Luciano Conceicao
Working in Don Bosco Publications I am privileged to meet many interesting people. On March 24th I had the privilege of talking to Luciano Conceicao; I have never met anyone who had suffered and was still suffering such intense pain.

Let me tell you about this extraordinary man. Luciano was born in East Timor a country which is 99% Roman Catholic and has a population of 675,000 people. This island, part of the Indonesian archipelago, lies 500km from the Australian Continent. It is about the size of Northern Ireland and a beautiful country. It has an equatorial climate with monsoons during November to May. The country was colonised by Portugal 400 years ago and, except for a brief occupation by the Japanese in the Second World War, has been in Portuguese hands until it gained Independence in November 1975.

For only nine days the country was totally independent. Then the Indonesian Army invaded and since that time they have been responsible for killing 250,000 people in East Timor. The invasion was condemned by the United Nations with ten separate resolutions calling on the Indonesian Government to withdraw from the country. While I am writing this article the war in Yugoslavia is going on, and television ha smade us aware of the suffering of the Kosovans. The suffering of the people of East Timor has been going on since August 1976!

Luciano Conceicao was born at Los Palos which is the eastern part of East Timor. He was three years old at the start of the war. When he was six his father was killed. When he was ten his mother was executed. He was taken into the Salesian Orphanage in 1982 and lived there until 1985. In 1985 he went into the Salesian Seminary at Fatumaca and then to the Indonesian University to read Political Sciences. In 1990 he joined Renetil the East Timor Students Resistance Movement. Because of this he was arrested by the Indonesian Army and jailed for three weeks and tortured.

In 1994, during the Asia Pacific Economic Summit, Luciano and twenty-nine students occupied the American Embassy in East Timor to draw attention to the plight of their people's sufferings. Two weeks later they were arrested and deported to Portugal. Although he has two brothers and a sister in his homeland, he is unable to return to East Timor. It would mean instant arrest and possible death. During April Luciano received word to say that two of his cousins had been killed and another was missing.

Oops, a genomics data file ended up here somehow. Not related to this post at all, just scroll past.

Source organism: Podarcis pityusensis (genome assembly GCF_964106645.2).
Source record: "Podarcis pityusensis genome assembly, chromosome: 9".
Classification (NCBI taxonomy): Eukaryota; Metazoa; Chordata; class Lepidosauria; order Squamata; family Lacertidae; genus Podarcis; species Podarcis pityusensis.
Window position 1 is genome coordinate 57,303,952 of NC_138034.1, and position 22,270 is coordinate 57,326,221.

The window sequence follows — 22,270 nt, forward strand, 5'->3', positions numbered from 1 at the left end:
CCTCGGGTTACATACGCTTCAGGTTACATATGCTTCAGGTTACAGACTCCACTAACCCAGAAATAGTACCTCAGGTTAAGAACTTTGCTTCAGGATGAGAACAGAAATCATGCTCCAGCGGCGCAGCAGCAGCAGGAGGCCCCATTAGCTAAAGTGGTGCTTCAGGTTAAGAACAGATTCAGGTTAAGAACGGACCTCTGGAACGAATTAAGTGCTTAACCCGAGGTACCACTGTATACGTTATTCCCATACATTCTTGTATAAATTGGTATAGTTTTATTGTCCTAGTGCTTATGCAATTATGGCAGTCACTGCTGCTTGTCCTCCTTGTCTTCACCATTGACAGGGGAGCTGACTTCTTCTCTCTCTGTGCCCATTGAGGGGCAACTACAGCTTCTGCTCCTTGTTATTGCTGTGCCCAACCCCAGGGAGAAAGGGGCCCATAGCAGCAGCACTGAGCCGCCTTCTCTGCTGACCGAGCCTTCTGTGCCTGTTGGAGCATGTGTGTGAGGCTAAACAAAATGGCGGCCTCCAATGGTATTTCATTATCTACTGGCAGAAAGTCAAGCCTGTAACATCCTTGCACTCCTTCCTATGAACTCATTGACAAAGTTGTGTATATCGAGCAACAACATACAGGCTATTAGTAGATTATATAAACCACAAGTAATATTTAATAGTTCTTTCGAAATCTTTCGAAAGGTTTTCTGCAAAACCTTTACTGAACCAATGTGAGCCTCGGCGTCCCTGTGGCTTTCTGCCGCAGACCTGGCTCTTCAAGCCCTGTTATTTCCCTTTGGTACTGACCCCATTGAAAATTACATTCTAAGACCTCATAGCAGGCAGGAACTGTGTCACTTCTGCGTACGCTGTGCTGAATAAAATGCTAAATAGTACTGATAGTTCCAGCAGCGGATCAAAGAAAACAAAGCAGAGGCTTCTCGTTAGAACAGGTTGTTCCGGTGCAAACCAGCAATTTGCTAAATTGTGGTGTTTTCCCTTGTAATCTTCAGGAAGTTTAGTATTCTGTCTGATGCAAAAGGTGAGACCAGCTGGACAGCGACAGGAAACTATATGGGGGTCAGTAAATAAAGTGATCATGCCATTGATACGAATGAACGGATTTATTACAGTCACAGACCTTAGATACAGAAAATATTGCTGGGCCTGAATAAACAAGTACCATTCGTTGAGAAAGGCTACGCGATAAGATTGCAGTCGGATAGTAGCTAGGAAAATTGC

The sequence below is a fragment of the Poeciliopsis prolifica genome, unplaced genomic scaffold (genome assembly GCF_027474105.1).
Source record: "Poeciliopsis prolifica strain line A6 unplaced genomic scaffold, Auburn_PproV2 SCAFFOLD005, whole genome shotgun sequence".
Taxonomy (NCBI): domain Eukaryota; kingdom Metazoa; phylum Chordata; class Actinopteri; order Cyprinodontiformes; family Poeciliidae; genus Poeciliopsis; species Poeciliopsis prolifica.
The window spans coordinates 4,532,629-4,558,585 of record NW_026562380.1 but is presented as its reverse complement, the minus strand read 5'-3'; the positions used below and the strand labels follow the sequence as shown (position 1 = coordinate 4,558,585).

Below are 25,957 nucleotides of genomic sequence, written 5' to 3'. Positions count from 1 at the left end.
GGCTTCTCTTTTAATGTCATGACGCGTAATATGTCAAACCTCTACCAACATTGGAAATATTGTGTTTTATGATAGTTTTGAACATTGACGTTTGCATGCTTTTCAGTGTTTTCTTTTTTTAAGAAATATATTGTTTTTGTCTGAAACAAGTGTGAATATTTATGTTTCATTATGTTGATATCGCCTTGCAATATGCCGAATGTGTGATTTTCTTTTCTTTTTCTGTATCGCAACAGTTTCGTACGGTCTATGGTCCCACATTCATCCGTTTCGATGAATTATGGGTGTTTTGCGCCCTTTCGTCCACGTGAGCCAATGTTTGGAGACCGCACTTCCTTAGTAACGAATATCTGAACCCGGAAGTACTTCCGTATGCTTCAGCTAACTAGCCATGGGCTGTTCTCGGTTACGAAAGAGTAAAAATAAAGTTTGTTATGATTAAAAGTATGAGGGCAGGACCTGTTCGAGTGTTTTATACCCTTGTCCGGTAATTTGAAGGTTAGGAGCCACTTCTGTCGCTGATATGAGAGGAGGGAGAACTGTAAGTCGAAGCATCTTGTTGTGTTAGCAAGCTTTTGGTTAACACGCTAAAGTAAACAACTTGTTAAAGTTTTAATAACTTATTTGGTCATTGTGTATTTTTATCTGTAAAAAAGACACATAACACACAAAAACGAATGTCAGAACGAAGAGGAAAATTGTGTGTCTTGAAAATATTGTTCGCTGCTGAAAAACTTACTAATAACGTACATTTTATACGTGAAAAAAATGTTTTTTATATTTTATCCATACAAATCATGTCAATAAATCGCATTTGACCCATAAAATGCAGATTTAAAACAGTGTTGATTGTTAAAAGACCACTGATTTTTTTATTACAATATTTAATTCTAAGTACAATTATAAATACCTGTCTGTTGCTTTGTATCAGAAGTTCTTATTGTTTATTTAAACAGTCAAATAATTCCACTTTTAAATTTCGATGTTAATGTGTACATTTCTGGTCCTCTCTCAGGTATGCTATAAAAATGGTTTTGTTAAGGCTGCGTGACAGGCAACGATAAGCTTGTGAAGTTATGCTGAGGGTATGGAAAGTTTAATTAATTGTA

He continued working for Renetil in Portugal and in 1996 he went to Ireland to study at Holy Cross College, where he still worked for his country as coordinator of the East Timor Students Resistance Movement in Ireland. In October 1998 Luciano came to England to continue work for the independence of East Timor and lives with Father Paul Sanders in South Croydon. He is the only priest in Britain caring for East Timor Students. At present there are twenty-five students in England learning to speak English and working to pay their rent.

The leader of East Timor's resistance movement, Xanana Gusmao, was sentenced to life imprisonment in 1992 but two years later the sentence was changed to twenty years. In February he was moved from prison to house arrest in Jakarta (Indonesia); changing one prison for another. It had been agreed to hold reconciliation meetings between rival factions in Dili, the capitol of East Timor. The proposal was presented and was to have been headed by two Catholic Bishops of East Timor. One of these was to be our own Salesian Nobel prize winner, (for his work for peace in East Timor), Bishop Carlos Belo, and the other Bishop Basilio do Nascimento. The latest news is that the talks will not take place, as Bishop Belo says "I am delaying the dialogue until the guns are silenced." The Indonesian Government is also threatening the return to prison the East Timorese resistance leader Xanana Gusmao.

Bishop Belo SDB founded the East Timorese Peoples' Movement for Peace, (KOTBD) which has been recognised by the United Nations. KOTBD was created as a neutral base for dialogue and they are hoping that it will become an instrument of unification of the people of East Timor so that they can create a safer and more peaceful society for the population. Bishop Belo is working under great difficulties having himself been threatened with imprisonment by the Indonesian authorities and his life and that of his fellow Bishop are under constant threat.